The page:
Step into a ‘secret city’ where the atomic bomb was created in Los Alamos, N.M.
It was eerie arriving atop the mesa on which Los Alamos sits. An abandoned guard tower was on my left, a replica of the main gate to the “secret city” on my right. During World War II, Los Alamos did not exist even though 6,000 scientists toiled here creating the atomic bomb. The town is still full of physicists and mathematicians but now welcomes visitors interested in the mighty weapon that helped to win the war. The tab for two, excluding transportation: $99 for a room at Pueblo Canyon Inn, $45 for dinner at Pajarito Brewpub & Grill and $50 for the Atomic City van tour.
Pueblo Canyon Inn offers a warm welcome just outside town. I was impressed by its expansive library, game room and other upscale touches, as well as a cozy deck where guests can unwind amid towering pines. Barbecue grills and a putting green are just steps away. The $99 rate, which includes homemade granola for breakfast, is set by the federal government for visiting scientists, but it’s offered to everyone.
Pajarito Brewpub & Grill is named after one of the wartime research sites. True to its New Mexican roots, the restaurant features green chiles in its 8-ounce Pajarito Pub Burger ($16, sides are extra). Vegetarians will relish the white bean salad ($12) with gigante beans, preserved lemon, arugula and toasted almonds tossed with citrus dressing.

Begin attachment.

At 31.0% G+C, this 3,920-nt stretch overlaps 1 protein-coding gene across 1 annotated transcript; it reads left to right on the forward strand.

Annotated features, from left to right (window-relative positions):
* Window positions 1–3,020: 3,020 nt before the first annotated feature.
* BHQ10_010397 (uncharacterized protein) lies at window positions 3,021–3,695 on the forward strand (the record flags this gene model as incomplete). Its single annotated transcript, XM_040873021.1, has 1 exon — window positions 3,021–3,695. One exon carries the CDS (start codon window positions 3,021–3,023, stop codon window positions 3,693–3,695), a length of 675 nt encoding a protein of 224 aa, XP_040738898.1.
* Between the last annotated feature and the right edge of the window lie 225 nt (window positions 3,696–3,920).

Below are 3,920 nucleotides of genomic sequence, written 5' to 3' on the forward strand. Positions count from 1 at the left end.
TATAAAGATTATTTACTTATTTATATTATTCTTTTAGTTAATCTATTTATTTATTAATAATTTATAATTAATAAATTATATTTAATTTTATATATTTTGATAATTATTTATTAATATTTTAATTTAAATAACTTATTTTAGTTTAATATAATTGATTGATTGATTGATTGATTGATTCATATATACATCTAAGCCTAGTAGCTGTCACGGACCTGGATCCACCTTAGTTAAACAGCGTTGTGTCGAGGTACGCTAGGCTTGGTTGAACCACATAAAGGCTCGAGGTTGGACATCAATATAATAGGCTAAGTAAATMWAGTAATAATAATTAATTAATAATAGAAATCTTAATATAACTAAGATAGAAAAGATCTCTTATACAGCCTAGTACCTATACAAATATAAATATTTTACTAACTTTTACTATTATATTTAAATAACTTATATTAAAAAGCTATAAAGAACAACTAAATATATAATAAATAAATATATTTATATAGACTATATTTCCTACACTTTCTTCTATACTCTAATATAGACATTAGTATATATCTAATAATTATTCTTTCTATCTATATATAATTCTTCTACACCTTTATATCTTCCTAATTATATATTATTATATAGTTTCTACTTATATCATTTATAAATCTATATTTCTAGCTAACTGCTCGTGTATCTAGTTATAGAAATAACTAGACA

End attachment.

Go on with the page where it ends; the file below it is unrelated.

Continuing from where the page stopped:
Native Georgia Strickfaden, born when Los Alamos was a closed city, is a fount of knowledge and shares it during her Atomic City Tours. She told me about her relatives from Santa Fe having to be vetted by the government before making the 40-mile drive for Thanksgiving dinner. Among the historic sites visited is the street named Bathtub Row, where physicist Robert Oppenheimer had a house with an indoor bathroom, a luxury at the time. Tours depart from Bradbury Science Museum, which traces the work of the Los Alamos National Laboratory from wartime to the present.
THE LESSON LEARNED
It is possible to drive through the 13-acre lab complex if you have a driver’s license or other government-issued photo ID. Visitors must stay on the main road but can stop for coffee and a bite to eat at Hot Rocks Java Cafe.
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